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newsDigital Markets Act: Commission welcomes political agreement on rules to ensure fair and open digital markets

 

The Commission welcomes the swift political agreement reached yesterday between the European Parliament and EU Member States on the Digital Markets Act (DMA). The regulation, agreed in slightly more than a year after it was proposed, is among the first initiatives of its kind to comprehensively regulate the gatekeeper power of the largest digital companies.

Executive Vice-President for a Europe Fit for the Digital Age, Margrethe Vestager, said: What we want is simple: Fair markets also in digital. We are now taking a huge step forward to get there - that markets are fair, open and contestable. Large gatekeeper platforms have prevented businesses and consumers from the benefits of competitive digital markets. The gatekeepers will now have to comply with a well-defined set of obligations and prohibitions. This regulation, together with strong competition law enforcement, will bring fairer conditions to consumers and businesses for many digital services across the EU.”

Commissioner for the Internal Market Thierry Breton said: “This agreement seals the economic leg of our ambitious reorganisation of our digital space in the EU internal market. We will quickly work on designating gatekeepers based on objective criteria. Within 6 months of being designated, they will have to comply with their new obligations. Through effective enforcement, the new rules will bring increased contestability and fairer conditions for consumers and business users, which will allow for more innovation and choice in the market. We are serious about this common endeavour: no company in the world can turn a blind eye to the prospect of a fine of up to 20% of their global turnover if they repeatedly break the rules.”

The DMA will apply to gatekeepers, companies which create bottlenecks between businesses and consumers, and sometimes even control entire ecosystems, made up of different platform services such as online marketplaces, operating systems, cloud services or online search engines. These gatekeepers will be subject to a number of clearly defined obligations and prohibitions. These are established by reference to the most unfair market practices, or practices that create or strengthen barriers for other companies, with the overall aim of ensuring the contestability of gatekeepers' digital services.

At the same time, the DMA will create an effective enforcement mechanism ensuring rapid compliance with precise obligations.

The DMA is part of the ambitious reform of the digital space together with the Digital Services Act, aiming at ensuring a safe and accountable online environment. Taken together, this package will establish a comprehensive set of new rules for all digital services, including social media, online market places, and other online platforms that operate in the European Union. This is a key component of the European digital strategy to make Europe fit for the digital age.

The DMA will complement the enforcement of competition law at EU and national level.  The new rules are without prejudice to the implementation of EU competition rules and national competition rules regarding unilateral behaviour.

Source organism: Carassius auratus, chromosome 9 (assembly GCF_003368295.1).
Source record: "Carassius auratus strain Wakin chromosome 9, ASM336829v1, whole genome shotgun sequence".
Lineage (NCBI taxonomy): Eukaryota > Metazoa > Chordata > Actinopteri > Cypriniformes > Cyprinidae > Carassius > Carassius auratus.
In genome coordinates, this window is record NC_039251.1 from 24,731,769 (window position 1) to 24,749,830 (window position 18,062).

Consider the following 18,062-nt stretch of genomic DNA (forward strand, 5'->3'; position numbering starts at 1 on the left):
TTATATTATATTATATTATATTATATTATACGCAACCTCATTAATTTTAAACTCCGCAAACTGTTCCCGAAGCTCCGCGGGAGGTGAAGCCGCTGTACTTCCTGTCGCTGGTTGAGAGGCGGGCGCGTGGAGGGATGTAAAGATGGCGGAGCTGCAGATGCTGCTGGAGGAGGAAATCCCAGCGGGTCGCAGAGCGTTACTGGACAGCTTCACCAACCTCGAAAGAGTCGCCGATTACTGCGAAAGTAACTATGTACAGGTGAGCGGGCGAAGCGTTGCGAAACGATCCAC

Next Steps

The political agreement reached by the European Parliament and the Council is now subject to formal approval by the two co-legislators. Once adopted, the DMA Regulation will be directly applicable across the EU and will apply six months after entry into force.

Background

The Commission proposed the DMA in December 2020 to address the negative consequences arising from certain behaviours by online platforms acting as digital “gatekeepers” to the EU single market.

When a gatekeeper engages in business practices such as favouring their own services or preventing their own business users from reaching consumers, it can prevent or slow down valuable and innovative services of its business users and competitors. Furthermore, when a gatekeeper engages in unfair practices such as imposing unfair access conditions to their app store or preventing installation of applications from other sources, consumers are likely to pay more or are even effectively deprived of the benefits that alternative services might have brought.

The DMA will be deployed through a robust supervisory architecture, under which the Commission will be the sole enforcer of the rules, in close cooperation with authorities in the EU Member States. The Commission will be able to impose penalties and fines of up to 10% of a company's worldwide turnover, and that may, in the event of repeated infringements, reach up to 20% of such turnover. In the case of systematic infringements, the Commission will also be able to impose any behavioural or structural remedies necessary to ensure the effectiveness of the obligations, including a ban on further acquisitions relevant to the infringement.

Finally, the DMA gives the Commission the power to carry out market investigations that will ensure that the obligations set out in the regulation are kept up-to-date in the constantly evolving reality of digital markets.

For More Information

Press release on the publication of the Digital Services Act package

Q&A on the EC proposal for the Digital Markets Act

Fact page on the EC proposal for the Digital Markets Act

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